The reason why these thoughts and stories are half-formed is to give Mackie and Byrne room to tear Peter Parker’s life down. Mary Jane and her earning power are blown up, putting Spider-Man in the poorhouse. He’s single again, earning basically nothing as a dishwasher, and he has to move in with Randy Robertson to make ends meet. Strangely, the writers and Peter refuse to wallow in the protagonist’s misery. Peter is … not cheerful, but he’s not downbeat either. Partially, that is because he refuses to believe in his wife’s death; part of it is because the stories don’t spend much time on the misery of minimum-wage labor and homelessness.
Not everything is bad. Mackie and Byrne use the supporting cast; even when the supporting characters are at their most cardboard, the writers acknowledge the amount of people who care about Peter and May, which is something other writers have trouble with. Cletus Kasady’s escape from the insane asylum without his symbiote underscores that even without Carnage, Kasady is dangerous. J. Jonah Jameson getting his hands on Peter’s Spider-equipment and stopping the Bugle
’s Spider-Man vendetta is interesting, although the former isn’t original. Flash’s gloriously self-aggrandizing pep talk to Peter in Peter Parker
#18 is wonderful.
More importantly, the art is very good. John Byrne, who penciled Amazing
#13-8, is not at his peak, but he is more than solid throughout. John Romita Jr.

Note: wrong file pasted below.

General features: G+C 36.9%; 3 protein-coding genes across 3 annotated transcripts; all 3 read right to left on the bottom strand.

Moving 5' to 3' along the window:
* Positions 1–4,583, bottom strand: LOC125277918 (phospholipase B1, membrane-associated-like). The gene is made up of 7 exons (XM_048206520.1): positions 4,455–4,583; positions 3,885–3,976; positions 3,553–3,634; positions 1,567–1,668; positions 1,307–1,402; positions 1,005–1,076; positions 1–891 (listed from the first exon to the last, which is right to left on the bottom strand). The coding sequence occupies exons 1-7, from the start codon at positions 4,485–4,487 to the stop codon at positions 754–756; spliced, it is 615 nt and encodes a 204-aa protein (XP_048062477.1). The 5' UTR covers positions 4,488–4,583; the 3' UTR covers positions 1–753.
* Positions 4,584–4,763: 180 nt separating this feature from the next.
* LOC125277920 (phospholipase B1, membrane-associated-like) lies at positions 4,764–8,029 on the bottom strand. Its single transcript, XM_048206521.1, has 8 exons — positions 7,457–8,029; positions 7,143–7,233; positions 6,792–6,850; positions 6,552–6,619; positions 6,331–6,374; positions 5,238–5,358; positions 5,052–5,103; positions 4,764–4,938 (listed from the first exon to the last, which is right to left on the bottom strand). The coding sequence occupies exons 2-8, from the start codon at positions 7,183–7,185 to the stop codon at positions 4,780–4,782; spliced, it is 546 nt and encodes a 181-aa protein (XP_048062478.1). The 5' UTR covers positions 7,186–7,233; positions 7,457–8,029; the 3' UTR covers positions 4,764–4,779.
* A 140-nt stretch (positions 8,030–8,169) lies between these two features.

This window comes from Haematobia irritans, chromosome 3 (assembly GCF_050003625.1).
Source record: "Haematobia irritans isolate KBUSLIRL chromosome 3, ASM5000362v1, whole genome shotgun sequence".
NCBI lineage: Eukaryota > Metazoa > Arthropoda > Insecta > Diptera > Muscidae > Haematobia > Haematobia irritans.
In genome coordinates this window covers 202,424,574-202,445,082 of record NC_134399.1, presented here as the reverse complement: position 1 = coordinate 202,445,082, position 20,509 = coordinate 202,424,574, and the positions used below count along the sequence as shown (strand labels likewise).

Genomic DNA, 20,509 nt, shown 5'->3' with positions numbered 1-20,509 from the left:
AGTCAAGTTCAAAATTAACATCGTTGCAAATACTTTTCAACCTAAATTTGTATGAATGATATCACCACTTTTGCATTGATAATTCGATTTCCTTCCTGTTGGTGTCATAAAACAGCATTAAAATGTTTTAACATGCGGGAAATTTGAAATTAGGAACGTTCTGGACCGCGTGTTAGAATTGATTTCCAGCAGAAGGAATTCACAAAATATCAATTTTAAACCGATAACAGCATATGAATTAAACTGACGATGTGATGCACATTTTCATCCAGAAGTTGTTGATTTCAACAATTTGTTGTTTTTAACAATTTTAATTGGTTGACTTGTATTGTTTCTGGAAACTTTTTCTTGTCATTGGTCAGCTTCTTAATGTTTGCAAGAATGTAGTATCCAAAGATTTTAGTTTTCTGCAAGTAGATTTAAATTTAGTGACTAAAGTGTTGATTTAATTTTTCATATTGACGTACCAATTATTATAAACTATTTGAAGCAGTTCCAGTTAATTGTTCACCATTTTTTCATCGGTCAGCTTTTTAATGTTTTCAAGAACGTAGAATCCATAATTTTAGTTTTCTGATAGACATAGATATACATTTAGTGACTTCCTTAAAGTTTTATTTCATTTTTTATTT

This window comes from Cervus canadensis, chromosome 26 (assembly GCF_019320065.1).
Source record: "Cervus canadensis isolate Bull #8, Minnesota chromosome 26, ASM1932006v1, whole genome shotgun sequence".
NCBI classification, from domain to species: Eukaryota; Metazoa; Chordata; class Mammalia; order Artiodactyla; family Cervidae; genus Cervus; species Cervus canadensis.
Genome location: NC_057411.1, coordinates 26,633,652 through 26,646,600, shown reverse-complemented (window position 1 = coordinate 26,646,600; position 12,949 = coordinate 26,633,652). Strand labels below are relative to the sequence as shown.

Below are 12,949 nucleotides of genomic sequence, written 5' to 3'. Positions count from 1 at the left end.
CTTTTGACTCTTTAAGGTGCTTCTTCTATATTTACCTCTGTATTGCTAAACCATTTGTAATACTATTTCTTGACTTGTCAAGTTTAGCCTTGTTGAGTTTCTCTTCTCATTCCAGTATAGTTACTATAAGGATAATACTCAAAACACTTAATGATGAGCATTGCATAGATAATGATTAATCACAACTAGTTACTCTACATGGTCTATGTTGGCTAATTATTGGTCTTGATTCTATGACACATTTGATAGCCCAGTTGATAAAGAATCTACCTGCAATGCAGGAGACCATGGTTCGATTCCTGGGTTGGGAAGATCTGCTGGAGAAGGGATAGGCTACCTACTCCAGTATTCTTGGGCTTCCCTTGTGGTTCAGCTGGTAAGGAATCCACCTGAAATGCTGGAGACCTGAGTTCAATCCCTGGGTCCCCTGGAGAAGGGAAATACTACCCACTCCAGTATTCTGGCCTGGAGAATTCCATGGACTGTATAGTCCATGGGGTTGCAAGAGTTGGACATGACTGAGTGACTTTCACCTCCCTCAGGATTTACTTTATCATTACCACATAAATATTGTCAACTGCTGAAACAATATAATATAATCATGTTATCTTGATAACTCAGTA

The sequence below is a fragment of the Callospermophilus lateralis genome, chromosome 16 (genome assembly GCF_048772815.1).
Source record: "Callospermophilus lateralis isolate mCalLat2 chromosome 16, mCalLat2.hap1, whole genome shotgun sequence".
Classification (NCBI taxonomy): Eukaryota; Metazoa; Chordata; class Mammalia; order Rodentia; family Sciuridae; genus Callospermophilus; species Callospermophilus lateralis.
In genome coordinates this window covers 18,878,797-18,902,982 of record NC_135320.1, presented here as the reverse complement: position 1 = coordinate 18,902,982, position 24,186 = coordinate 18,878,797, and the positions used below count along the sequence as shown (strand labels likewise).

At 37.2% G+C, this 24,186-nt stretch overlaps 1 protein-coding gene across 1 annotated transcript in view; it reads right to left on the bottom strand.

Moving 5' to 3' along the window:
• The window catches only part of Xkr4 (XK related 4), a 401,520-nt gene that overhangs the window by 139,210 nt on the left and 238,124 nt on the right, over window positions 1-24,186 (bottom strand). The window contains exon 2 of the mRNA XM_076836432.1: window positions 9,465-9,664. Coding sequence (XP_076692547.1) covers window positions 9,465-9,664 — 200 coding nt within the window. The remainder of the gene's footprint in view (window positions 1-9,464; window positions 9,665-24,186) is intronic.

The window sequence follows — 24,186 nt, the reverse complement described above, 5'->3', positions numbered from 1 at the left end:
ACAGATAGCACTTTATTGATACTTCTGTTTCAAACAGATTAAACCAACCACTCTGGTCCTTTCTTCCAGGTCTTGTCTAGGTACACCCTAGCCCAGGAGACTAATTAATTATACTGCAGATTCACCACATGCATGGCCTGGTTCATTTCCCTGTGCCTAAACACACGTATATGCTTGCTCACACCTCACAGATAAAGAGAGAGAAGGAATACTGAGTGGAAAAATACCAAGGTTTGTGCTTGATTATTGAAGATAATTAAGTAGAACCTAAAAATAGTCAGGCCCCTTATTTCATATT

’s work on Peter Parker
#14-7 and 19 is very good — and considering that I generally don’t like Romita Jr.’s work, that’s saying something. His Hulk in #14 is hulking and brutish without devolving into cartoonishness, which would have been all wrong for a serious issue about Peter dealing with Mary Jane’s absence. Klaus Janson
) and Lee Weeks
#13) are excellent on their single issues as well, with Weeks’s realistic style being an excellent choice for an issue focusing on the depowered Carnage and Janson’s slightly dated look complementing a script that concentrates on characters from Spider-Man’s recent past. On the down side, Erik Larsen
’s pencils in Amazing
#19 look rushed, with May’s face looking less “old” and more “cadaverous.”
This is the end of Mackie’s stranglehold on Spider-Man. Byrne bowed out with Amazing
#18, and Mackie was replaced on Peter Parker
after these issues. A new era was coming, and few readers looked back on Next Chapter
’s false starts with any fondness. To be fair, in v. 3
, the stories (and writers) did exactly what Marvel wanted them to: reboot Peter Parker to his good old days. I don’t think anyone wanted to see it done this badly, though.
(1.5 of 5)
Labels: 1.5, 2012 August, Amazing Spider-Man, Erik Larsen, Howard Mackie, John Byrne, John Romita Jr., Klaus Janson, Latveria, Lee Weeks, Marvel, Peter Parker: Spider-Man